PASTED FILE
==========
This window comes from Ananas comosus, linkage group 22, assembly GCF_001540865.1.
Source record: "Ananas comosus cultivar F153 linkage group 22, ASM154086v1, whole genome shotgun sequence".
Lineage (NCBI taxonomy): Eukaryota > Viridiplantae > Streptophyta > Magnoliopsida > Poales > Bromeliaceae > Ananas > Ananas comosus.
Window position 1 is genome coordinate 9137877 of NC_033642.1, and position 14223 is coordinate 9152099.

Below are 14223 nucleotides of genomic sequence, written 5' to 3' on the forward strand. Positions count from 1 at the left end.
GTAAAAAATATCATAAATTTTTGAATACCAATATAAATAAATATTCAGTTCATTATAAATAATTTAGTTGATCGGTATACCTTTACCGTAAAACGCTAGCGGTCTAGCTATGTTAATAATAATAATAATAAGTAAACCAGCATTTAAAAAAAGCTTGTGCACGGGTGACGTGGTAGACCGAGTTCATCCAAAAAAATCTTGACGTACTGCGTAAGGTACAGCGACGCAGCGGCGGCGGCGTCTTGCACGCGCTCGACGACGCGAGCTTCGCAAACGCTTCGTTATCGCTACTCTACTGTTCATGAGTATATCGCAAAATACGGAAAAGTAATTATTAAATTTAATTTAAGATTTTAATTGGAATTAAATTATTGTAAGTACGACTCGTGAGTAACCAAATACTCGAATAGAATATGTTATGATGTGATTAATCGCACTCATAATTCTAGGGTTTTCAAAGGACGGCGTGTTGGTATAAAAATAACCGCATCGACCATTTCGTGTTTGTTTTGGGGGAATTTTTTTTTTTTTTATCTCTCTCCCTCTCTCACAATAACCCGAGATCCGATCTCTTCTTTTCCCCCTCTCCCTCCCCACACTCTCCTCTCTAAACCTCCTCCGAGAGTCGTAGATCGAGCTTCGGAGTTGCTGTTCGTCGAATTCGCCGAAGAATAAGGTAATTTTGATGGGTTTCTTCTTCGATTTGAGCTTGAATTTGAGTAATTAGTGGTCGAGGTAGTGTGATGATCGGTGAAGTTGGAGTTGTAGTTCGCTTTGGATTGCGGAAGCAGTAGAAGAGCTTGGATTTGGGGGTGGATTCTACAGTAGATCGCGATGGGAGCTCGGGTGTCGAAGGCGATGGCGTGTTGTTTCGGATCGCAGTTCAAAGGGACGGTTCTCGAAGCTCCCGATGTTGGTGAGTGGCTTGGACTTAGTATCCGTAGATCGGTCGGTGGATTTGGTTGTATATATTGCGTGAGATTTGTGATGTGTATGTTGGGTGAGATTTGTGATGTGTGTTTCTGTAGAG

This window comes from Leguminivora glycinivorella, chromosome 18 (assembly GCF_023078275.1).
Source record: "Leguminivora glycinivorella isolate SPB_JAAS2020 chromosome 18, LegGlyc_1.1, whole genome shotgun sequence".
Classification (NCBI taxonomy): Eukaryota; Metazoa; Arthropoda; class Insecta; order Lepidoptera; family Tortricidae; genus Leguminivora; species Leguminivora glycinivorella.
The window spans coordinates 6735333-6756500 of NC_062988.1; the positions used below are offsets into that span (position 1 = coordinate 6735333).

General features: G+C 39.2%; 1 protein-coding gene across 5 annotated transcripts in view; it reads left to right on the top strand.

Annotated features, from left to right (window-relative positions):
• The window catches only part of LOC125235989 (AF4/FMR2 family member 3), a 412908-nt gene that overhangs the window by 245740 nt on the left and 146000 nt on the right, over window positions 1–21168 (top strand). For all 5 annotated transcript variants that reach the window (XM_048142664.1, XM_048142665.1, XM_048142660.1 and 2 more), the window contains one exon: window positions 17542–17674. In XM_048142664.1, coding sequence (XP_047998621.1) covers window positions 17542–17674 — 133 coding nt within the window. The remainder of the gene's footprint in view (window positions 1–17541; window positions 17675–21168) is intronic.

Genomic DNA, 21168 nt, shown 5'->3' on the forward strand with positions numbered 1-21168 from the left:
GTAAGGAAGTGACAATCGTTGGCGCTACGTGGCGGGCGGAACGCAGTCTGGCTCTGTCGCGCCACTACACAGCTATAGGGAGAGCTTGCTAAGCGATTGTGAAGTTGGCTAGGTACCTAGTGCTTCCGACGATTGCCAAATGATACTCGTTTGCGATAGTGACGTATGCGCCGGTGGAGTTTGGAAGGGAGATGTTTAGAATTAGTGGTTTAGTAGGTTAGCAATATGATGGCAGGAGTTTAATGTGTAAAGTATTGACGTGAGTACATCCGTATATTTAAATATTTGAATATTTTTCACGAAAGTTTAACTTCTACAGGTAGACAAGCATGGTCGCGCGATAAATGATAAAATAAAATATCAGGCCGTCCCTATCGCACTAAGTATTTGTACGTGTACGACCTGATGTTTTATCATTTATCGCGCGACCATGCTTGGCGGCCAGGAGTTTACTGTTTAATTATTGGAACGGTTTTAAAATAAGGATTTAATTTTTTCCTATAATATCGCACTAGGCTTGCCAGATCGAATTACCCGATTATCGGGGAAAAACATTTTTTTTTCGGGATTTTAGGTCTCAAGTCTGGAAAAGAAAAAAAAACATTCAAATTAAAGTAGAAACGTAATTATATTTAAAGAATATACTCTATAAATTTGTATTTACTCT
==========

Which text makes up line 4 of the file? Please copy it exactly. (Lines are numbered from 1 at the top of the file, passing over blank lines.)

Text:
Window position 1 is genome coordinate 9137877 of NC_033642.1, and position 14223 is coordinate 9152099.